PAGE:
ROSE JACKSON MLC
Is parliamentary democracy an essential service? I’m nervous about the answer likely provided by many citizens in NSW. I am under no illusions about how many community members feel about politicians and our work. I am here to make our case, to argue we are a necessary and core part of the function of the state.
The current COVID-19 crisis is my proof point. The health, economic and social response to this utter catastrophe must be coordinated and delivered by government. It is the ultimate manifestation of the central role of the state in our lives. This is not something we can manage on our own - as we have been repeatedly told, and it’s true. It is only by working together can we deal with this crisis - and it is our parliamentary system that provides the framework for that co-operation.
In NSW, this parliamentary framework has been suspended. So far, 7 weeks of Parliamentary proceedings over the next 5 months have been cancelled because of COVID-19. We are not due to sit properly until mid-September.
Members of Parliament have a much broader role than participation in Parliamentary sittings, but this task is foundational to what we do. You cannot be a Member of Parliament with no Parliament. We don’t sit all the time, but our work representing the community is built around our engagement in the parliamentary process.
Many of the serious emergency legislation and limitations on our civil liberties are administered at the state level. The Public Health Order signed on 30 March 2020 - the Order under which we are now all living - imposed significant restrictions on our movement, on our ability to go outside our homes, to gather with our friends and family. Breaches of these restrictions - enforced with a significant degree of police discretion - result in substantial fines, or even a prison sentence. These restrictions are necessary, but this is without question the largest peacetime restriction on our civil liberties.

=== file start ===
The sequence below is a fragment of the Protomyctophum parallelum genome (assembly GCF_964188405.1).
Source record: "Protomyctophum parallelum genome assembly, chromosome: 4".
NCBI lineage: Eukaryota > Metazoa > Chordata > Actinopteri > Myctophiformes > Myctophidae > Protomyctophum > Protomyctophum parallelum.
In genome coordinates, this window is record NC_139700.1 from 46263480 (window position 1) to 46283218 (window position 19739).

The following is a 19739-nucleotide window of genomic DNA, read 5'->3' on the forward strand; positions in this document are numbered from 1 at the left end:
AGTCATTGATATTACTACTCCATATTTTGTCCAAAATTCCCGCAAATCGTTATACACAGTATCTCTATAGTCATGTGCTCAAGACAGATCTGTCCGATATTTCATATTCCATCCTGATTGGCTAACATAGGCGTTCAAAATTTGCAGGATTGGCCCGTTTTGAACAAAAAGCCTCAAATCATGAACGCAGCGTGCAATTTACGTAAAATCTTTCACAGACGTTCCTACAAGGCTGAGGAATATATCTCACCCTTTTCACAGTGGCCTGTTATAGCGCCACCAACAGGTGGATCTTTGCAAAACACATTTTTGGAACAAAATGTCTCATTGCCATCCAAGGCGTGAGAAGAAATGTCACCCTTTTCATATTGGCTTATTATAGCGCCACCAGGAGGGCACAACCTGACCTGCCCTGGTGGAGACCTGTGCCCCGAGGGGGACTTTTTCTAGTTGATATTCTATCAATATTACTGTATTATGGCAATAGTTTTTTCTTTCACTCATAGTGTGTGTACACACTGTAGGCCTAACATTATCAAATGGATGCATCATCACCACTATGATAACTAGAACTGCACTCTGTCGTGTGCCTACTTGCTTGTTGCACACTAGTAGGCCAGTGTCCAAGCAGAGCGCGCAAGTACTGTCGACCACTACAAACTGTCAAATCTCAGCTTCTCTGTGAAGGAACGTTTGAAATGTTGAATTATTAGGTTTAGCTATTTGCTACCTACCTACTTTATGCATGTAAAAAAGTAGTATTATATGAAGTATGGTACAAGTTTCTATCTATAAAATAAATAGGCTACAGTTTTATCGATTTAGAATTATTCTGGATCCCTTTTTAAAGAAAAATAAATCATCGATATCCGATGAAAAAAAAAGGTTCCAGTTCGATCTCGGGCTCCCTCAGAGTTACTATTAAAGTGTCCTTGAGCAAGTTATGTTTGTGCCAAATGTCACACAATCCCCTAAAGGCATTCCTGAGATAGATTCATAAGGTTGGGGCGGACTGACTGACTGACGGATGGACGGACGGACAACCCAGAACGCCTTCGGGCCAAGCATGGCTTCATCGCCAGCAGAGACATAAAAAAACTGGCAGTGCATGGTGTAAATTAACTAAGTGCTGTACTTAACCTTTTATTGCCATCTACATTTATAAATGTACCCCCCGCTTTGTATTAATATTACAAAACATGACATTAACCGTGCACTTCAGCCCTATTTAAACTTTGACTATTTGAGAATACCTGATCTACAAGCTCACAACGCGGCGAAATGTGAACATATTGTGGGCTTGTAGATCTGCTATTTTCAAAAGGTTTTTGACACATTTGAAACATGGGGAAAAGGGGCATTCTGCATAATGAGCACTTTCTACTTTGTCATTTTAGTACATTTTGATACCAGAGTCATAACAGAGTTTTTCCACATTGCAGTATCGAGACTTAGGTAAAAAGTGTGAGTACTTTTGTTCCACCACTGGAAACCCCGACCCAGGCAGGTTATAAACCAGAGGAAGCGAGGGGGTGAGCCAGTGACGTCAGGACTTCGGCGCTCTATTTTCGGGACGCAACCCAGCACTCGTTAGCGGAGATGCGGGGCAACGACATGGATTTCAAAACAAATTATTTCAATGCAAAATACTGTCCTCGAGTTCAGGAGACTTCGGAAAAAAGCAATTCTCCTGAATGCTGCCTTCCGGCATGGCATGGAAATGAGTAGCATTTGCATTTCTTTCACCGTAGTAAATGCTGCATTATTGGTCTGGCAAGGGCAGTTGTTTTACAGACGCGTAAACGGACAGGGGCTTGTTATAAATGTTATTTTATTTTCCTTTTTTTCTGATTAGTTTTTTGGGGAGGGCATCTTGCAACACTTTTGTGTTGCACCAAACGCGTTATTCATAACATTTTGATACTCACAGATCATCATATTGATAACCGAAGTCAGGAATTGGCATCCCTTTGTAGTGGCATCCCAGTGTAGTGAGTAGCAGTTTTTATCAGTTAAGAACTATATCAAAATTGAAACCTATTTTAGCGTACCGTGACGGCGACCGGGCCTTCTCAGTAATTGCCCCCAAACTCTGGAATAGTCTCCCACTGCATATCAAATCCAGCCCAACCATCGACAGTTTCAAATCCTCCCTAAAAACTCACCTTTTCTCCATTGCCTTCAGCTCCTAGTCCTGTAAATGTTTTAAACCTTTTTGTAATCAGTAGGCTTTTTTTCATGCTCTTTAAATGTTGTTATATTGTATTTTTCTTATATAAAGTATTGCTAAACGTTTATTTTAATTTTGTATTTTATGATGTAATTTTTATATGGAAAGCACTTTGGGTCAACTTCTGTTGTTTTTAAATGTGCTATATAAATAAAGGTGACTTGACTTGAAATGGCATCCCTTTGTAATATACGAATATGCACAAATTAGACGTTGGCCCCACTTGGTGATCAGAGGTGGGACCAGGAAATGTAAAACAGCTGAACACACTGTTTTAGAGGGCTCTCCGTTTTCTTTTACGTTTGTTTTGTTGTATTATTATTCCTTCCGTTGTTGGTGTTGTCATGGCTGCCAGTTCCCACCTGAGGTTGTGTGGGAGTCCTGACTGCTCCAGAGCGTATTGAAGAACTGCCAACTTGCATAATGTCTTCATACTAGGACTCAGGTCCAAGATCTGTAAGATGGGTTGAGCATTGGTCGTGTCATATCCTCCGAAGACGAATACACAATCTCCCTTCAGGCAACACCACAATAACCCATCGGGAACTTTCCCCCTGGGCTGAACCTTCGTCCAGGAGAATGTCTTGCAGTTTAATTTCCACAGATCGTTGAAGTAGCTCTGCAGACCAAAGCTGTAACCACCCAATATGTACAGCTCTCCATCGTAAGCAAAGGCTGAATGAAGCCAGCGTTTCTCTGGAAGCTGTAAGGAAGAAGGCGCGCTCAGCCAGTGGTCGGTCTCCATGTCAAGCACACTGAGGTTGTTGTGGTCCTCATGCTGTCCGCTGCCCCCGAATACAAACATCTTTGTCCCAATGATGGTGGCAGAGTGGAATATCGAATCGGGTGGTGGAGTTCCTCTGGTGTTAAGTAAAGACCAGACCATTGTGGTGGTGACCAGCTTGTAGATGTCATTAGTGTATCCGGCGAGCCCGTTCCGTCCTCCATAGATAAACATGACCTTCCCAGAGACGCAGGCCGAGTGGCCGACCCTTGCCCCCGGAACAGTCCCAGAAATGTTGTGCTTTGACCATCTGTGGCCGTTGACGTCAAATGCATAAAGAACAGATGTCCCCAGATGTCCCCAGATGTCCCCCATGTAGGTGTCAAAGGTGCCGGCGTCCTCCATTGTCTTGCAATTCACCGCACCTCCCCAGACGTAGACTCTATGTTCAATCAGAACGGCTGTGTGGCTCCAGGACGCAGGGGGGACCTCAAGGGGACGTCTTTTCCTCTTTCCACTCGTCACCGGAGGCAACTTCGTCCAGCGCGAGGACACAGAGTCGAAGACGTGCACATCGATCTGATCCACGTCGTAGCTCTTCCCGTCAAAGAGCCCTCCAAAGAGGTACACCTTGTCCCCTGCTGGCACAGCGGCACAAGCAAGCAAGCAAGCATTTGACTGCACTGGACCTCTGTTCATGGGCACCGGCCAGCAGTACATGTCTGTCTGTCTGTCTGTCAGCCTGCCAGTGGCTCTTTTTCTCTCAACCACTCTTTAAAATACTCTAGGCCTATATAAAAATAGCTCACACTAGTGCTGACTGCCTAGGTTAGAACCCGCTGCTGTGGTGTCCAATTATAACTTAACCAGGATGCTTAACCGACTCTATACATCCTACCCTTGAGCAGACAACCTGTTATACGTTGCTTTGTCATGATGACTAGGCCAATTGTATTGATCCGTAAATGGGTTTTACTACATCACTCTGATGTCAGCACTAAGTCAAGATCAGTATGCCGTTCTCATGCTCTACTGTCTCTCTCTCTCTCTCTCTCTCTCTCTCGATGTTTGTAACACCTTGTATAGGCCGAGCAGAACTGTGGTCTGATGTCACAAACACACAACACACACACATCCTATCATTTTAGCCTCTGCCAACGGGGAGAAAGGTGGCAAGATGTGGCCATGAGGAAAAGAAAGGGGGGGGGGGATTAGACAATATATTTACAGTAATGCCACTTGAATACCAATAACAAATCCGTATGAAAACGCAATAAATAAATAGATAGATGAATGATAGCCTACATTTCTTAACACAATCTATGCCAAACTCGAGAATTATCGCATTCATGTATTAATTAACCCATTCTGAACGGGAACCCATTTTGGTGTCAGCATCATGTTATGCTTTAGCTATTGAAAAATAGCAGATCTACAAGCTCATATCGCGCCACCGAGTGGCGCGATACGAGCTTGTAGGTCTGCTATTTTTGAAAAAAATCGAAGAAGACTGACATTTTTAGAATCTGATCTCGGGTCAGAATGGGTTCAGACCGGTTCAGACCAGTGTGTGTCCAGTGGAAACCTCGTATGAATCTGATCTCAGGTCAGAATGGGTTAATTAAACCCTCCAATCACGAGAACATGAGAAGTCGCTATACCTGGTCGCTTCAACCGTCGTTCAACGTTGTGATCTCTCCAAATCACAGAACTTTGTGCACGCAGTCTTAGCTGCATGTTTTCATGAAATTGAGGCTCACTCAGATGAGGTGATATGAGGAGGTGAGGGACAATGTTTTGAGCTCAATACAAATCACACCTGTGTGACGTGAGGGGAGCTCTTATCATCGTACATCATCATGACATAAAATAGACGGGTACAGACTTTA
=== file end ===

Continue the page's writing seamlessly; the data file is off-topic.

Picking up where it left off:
At present, our information on what these restrictions mean and how long we will be subject to them is based almost entirely on tuning in to press conferences of the NSW Police Commissioner. Who can the community rely on to ensure these unprecedented restrictions are not normalised? To ensure the substantial expenditure on economic survival is properly targeted and fairly delivered? The community rightfully expects their elected political representatives to provide these assurances.
Our capacity to express ourselves politically has been severely limited by these restrictions. We cannot protest. We cannot gather in the streets. We cannot organise and agitate in many of the ways we would normally turn to. We must have confidence that our democratic institutions are doing their job, and one of those jobs is meeting as Parliament.
The Australian and British Parliaments sat during the World Wars. Westminster sat during the Blitz, as German bombs rained down on London. They sat during the Spanish Flu. The British Parliament continued to sit during the Black Plague in the 1600s, but relocated from Westminster to Oxford. We must step up for our community as our forebears in Parliaments of years past have done.